the 2013 Bayview YC One-Design Regatta
from a Wayfarer point of view
Sunday pics - 1:
Anatomy & critique of a capsize recovery
a.k.a. Well, that's easy for you to say!!!
photos copyright of Marcin Chumieci of Photoelement


Sunday 2 June 2013, Detroit River off the Bayview YC:  Mark Taylor and his brother, Paul (W7673) have just capsized. Spinnaker appears to have been involved. Under the RRS and general sailing law, Robert and Nikos in W3445 would have an overriding duty to try to help - if it appears that help may be needed. 

1.1  Helping Those in Danger 
A boat or competitor shall give all possible help to any person or vessel in danger.

Note also the following exchange I had with Robert:

From: Robert Mosher W3445
Sent: Sunday, June 09, 2013 7:08 AM
Subject: RRS Rule Assitance

Dear Al

Would like your opinion. Do any of the following offset the need to give assistance under the rules?
  • they were swimming and handling things OK.
  • a rescue boat was standing by.
  • a current was flowing from the East and Wind from the West making it hard to stand by
  • my crew would not be able to handle the boat alone, and he did not know enough to help.
I thought of the rule and felt we would only add to the problem at that point. The rescue boat was out and the photo boat was there. I did change course to come close and check out how they where doing.


Sent: Sunday, June 09, 2013 8:26 AM

You did the absolutely perfect thing under the circumstances. The main thing is that you checked carefully to see if assistance seemed needed. That is something we all need to do more of, especially me!! 

Crew Paul has done job #1 flawlessly: He is on the centreboard. As is usual on a spinnaker run, the helm was sitting to leeward - and in a way, Mark still is. At this point, Paul and Mark are perfectly placed to try the scoop method by having Mark stay where he is while Paul tries to use his weight on the centreboard to lever the boat back upright. I have never done this myself but have seen a 5-0-5 team do this very slick manoeuvre at a Pumpkin Regatta on Fanshawe Lake. At least in theory, the scoop method offers several advantages:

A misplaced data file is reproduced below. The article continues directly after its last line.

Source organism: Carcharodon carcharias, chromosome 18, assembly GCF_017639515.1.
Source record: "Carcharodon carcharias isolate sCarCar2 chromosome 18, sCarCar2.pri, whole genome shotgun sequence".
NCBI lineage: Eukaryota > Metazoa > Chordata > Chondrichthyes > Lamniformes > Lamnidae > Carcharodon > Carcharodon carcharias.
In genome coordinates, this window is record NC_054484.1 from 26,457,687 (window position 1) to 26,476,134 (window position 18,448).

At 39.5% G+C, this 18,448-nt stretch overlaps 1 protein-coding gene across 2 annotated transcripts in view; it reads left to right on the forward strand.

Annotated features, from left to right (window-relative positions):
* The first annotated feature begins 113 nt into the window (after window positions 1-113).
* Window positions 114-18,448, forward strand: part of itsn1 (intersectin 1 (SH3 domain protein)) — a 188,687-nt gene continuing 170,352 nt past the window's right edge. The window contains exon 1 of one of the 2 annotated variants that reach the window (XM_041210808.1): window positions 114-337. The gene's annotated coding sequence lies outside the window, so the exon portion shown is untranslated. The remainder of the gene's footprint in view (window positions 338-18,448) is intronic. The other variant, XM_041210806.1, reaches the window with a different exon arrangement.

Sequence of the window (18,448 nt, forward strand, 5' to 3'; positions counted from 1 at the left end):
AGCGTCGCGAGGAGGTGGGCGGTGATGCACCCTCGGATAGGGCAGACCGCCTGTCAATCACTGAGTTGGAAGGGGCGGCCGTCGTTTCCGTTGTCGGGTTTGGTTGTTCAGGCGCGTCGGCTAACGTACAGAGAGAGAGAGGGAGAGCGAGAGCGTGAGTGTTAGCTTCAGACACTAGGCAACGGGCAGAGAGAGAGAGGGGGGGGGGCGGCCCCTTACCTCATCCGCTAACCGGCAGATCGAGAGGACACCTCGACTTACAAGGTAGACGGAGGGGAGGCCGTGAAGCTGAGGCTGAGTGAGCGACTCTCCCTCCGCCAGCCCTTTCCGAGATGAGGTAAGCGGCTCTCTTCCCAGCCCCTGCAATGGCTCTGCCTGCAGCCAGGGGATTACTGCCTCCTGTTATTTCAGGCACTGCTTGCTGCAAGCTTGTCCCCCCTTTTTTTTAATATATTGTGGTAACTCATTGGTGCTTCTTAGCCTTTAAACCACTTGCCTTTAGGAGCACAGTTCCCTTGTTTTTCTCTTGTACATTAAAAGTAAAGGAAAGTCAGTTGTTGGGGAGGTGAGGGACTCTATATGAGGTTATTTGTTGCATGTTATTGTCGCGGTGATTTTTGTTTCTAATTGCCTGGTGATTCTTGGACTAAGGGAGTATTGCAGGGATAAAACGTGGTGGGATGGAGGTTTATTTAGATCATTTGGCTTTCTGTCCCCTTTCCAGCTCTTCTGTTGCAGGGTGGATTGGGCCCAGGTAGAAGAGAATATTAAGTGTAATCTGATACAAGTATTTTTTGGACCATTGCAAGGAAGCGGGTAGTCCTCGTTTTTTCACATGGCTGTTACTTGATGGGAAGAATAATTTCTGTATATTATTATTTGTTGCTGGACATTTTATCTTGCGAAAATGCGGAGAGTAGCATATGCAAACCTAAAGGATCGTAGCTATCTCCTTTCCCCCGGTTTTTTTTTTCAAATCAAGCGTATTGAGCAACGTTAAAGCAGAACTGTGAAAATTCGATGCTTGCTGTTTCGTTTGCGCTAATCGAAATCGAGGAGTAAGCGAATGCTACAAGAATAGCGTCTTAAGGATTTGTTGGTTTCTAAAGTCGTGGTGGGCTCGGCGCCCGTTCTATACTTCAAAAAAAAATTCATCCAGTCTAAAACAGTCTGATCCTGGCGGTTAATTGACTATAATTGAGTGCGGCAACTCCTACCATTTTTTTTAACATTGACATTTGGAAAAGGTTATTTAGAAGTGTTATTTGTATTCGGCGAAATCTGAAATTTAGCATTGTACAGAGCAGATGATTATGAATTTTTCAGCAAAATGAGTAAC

• the inboard person is very well placed to ensure that all sails are/become free to run rather than scooping up very heavy water that can easily defeat the best efforts of the crew on the centreboard
  • as the boat begins to right, inboard man could help the process by moving some of his weight towards the high side
  • above all, somebody will be inside the boat as it comes upright at which point the absolute #1 priority is to get the board full up (and to  keep the sails free to luff!!)

Alas, Mark goes for the standard approach instead by ...

... helping his brother with the board. Note that if Mark had stayed where he was, there is the distinct possibility that their boat would be upright and being bailed by now. As a man of regrettably extensive capsize recovery experience, I would recommend that here, the centreboard man move his weight as far from the hull as possible to increase leverage.   

Ah, the CYA would be proud!! Last I looked they tell you to send the crew to hold the bow head to wind. In my opinion, this is worse than useless because
  • it makes the crew waste valuable energy swimming which could be a killer in frigid water
  • the boat should be sideways to the wind (mast downwind) as it is brought back to the upright position rather than head to wind

See!!! Paul is righting the boat nicely with just his own weight. Mark could have stayed inside the boat
where he started and  now be making sure the sails are not making Paul lift any water.

That jib could be left freer to luff and shed water!! Now Paul is about to make his life far tougher than it needs to be: As the boat continues to right, Paul should at all costs - especially with no one inside the boat yet - make sure he drags himself aboard. I do this by grabbing something like the centreboard box or the thwart and sliding into the boat on my tummy as soon as the righting motion passes the point of no return. Better too soon than too late. Once or twice I have moved too soon but that costs little:  I merely get back onto the board and try again. Failure to get in while one can easily do so leads to needless effort having to be expended - or worse - trying to climb in from the water.